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The restaurant I used to work for created a Tunisian-inspired savory oatmeal. I completely fell in love, and have been making my own version ever since (first blogged here). This one is a perfect springtime recipe that takes advantage of asparagus and sweet green peas, and pairs them with a spicy harissa oil.

1 1/2 c steel-cut oats (use certified gluten-free oats if gluten is an issue)
Kosher salt and freshly ground black pepper
1 c fresh or frozen green peas
2 Tbsp harissa paste
2 Tbsp extra-virgin olive oil
6 stalks medium asparagus, trimmed and thinly sliced on a bias
5 scallions, thinly sliced on a bias
4 Tbsp pine nuts, toasted
Lemon juice, for garnish
Pecorino or Parmesan cheese, for garnish (optional–omit for a vegan and dairy-free recipe)

1. Prepare oats according to package directions; season with salt and pepper.
2. If using fresh peas, blanch for 2 minutes and place under cold running water to cool. If using frozen, thaw.
3. Combine harissa and oil and set aside.
4. Spoon oatmeal into bowls and top each with asparagus, peas, scallions, pine nuts, lemon juice, harissa oil, and cheese (optional).

Serves 4.

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With these 40- and 50-degree days, I am getting ready for spring. This salad takes advantage of crisp, raw asparagus, both shaved with a vegetable peeler and thinly sliced for both texture and presentation. Served alongside stewed chicken to lighten the fare.

1 bunch asparagus (the thicker the stalks, the better)
1/4 cup pine nuts
1/4 cup pecorino, shaved (using a vegetable peeler)
2 Tbsp extra-virgin olive oil
Kosher salt and freshly ground black pepper, to taste

1. Using a vegetable peeler, peel and discard the rough, bottom inch or two of the asparagus stalks.
2. Peel half the asparagus stalks over a bowl. Do not peel the tips: leave them whole.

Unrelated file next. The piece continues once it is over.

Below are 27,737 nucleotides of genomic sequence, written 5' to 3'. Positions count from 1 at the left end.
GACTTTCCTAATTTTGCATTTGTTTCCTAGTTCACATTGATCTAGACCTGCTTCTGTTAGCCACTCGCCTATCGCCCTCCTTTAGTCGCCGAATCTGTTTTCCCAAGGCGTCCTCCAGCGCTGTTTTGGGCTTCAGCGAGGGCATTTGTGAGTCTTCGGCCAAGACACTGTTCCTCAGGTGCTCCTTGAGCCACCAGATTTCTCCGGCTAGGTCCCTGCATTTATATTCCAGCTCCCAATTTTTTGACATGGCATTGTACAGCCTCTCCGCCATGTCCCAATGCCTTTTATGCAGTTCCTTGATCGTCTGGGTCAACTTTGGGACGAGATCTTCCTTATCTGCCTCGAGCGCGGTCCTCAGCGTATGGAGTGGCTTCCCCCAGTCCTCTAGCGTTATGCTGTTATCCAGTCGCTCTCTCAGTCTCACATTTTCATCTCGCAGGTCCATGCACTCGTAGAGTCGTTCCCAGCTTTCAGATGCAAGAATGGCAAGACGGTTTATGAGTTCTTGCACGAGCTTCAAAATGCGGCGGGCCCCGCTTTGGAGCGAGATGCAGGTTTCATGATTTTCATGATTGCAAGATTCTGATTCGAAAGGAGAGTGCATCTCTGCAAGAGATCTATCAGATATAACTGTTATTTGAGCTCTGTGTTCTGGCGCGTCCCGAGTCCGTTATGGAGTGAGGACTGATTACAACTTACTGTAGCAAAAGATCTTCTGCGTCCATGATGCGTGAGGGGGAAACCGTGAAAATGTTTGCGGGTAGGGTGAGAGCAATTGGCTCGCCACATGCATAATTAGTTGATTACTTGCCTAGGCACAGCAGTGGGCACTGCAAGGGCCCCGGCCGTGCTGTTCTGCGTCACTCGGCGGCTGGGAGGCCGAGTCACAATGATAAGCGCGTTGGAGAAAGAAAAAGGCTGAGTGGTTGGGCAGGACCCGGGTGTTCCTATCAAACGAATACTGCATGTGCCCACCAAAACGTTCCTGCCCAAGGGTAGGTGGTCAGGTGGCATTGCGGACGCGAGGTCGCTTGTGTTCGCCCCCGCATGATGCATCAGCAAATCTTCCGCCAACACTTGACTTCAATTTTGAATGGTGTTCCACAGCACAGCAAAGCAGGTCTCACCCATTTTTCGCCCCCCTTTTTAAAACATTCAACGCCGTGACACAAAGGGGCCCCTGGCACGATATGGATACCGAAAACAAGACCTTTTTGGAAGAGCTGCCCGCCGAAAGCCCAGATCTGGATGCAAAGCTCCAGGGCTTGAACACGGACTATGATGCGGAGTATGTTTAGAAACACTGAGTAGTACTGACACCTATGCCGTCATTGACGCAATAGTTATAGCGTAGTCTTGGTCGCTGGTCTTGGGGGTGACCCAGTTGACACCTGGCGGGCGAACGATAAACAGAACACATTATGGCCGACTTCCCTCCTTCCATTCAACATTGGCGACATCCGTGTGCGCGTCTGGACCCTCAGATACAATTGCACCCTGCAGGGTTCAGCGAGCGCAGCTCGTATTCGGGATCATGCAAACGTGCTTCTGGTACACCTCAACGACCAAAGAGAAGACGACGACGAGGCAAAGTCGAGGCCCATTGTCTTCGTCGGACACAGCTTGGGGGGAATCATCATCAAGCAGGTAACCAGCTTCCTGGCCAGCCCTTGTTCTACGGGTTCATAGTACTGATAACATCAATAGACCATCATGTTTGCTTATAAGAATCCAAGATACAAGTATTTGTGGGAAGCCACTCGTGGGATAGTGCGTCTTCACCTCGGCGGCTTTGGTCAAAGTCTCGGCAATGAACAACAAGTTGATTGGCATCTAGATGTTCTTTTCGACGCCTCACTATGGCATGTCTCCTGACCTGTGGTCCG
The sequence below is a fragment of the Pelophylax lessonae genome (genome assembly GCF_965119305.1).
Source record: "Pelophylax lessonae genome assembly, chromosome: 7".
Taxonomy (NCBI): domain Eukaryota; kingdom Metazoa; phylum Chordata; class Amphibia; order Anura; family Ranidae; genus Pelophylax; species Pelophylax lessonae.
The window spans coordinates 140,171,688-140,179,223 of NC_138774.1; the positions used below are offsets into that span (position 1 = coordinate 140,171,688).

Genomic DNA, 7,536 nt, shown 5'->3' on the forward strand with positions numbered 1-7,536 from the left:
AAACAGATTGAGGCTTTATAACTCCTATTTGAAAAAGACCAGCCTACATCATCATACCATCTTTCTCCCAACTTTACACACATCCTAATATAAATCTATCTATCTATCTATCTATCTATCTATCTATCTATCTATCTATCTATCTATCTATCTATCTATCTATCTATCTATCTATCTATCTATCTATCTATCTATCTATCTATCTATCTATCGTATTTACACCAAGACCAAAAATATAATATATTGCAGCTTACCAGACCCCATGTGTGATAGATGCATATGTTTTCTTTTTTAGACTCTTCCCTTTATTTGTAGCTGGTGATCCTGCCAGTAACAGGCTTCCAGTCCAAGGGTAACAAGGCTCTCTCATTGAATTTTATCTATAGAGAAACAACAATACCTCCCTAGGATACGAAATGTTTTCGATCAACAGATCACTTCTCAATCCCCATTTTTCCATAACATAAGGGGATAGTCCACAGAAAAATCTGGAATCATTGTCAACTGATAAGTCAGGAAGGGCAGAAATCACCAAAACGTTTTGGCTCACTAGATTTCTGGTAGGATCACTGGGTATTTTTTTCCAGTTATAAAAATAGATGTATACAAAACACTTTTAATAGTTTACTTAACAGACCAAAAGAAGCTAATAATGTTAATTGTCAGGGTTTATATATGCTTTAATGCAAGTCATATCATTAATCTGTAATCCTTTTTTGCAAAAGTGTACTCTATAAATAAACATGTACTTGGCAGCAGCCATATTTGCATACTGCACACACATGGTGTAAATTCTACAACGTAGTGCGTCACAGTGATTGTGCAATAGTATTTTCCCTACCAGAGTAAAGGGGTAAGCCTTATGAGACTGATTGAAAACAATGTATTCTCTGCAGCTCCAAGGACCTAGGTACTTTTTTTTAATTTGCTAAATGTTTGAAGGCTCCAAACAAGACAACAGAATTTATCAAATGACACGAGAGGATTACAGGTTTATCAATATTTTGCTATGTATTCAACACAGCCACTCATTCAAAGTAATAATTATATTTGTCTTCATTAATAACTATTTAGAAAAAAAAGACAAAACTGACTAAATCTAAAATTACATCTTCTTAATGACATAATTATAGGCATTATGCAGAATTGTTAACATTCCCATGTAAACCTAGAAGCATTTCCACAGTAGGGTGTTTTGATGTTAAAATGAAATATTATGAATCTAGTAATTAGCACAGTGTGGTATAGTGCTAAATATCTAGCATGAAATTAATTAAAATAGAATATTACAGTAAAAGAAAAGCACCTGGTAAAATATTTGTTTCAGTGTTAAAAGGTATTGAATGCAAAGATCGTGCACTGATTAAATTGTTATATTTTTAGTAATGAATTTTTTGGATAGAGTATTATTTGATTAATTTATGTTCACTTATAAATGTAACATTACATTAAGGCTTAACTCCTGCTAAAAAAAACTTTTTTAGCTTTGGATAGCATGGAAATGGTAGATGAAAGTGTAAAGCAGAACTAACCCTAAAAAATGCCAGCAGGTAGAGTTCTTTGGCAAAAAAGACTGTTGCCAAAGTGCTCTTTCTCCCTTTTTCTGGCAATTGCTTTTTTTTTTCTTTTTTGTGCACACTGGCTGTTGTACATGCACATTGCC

3. Thinly slice the other half of the asparagus on a bias, again, leaving the tips intact.
4. Add pine nuts (I left them raw out of sheer laziness, but feel free to toast), shaved pecorino, olive oil, salt, and black pepper. Gently toss to combine.

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I love when my kitchen sings to me. Sometimes it’s a tender falsetto, other times it’s methodical rapping to a hot beat. Whatever the harmony, when ingredients come out from the shadows of my cabinets and refrigerator to reveal themselves, the song is so sweet.

This time I cooked up some quinoa with vegetable stock, according to the package’s directions (and no matter what that package says, add a bit of butter while its cooking). Meanwhile, I sauteed greens in olive oil (you can use whatever you have on hand; I had arugula leftover from a pesto recipe, and a bunch of fresh spinach that was on its way out). Soaked golden raisins (I hate the regular kind) in hot water until plump and tender, then drained. Combined all of the above, along with a healthy amount of pine nuts. Seasoned with S & P and I was good to go.

Not sure if my S.S. was expecting this for breakfast, but that’s what he got. And he wasn’t sad about it.

This would make for a lovely side dish, but has enough going on to shine as a main entree. Plus, quinoa is a complete protein, providing all the itty bitty amino acids our bodies need to, you know, do its thing. And that’s something to celebrate. In your underwear, of course.

It’s Spring, and I must accept it. I, the minority, am annoyed with the lack of the white stuff this winter, and the reality that I’ll have to let another year pass before I’ll be able to cruise down a mountain tumble down a hill on my snowboard on my butt.

To comfort my sorrows, I whipped up a big batch of arugula pesto. And it worked. I mean, who could complain while eating something that looks like this?:

In a food processor, combine arugula, Parmesan cheese, extra-virgin olive oil, lemon zest, lemon juice, pine nuts, and S & P, using water to thin it out to the desired consistency. Since only a small amount of arugula will fit in the food processor at a time, continue to add more arugula in batches, adjusting the other ingredients and seasoning to your taste.

I tossed the pesto with bow tie pasta, sun-dried tomatoes, pine nuts, and a bit more grated Parmesan cheese on top.

And though I’m still not completely ready to start a new season, I look forward to the pesto.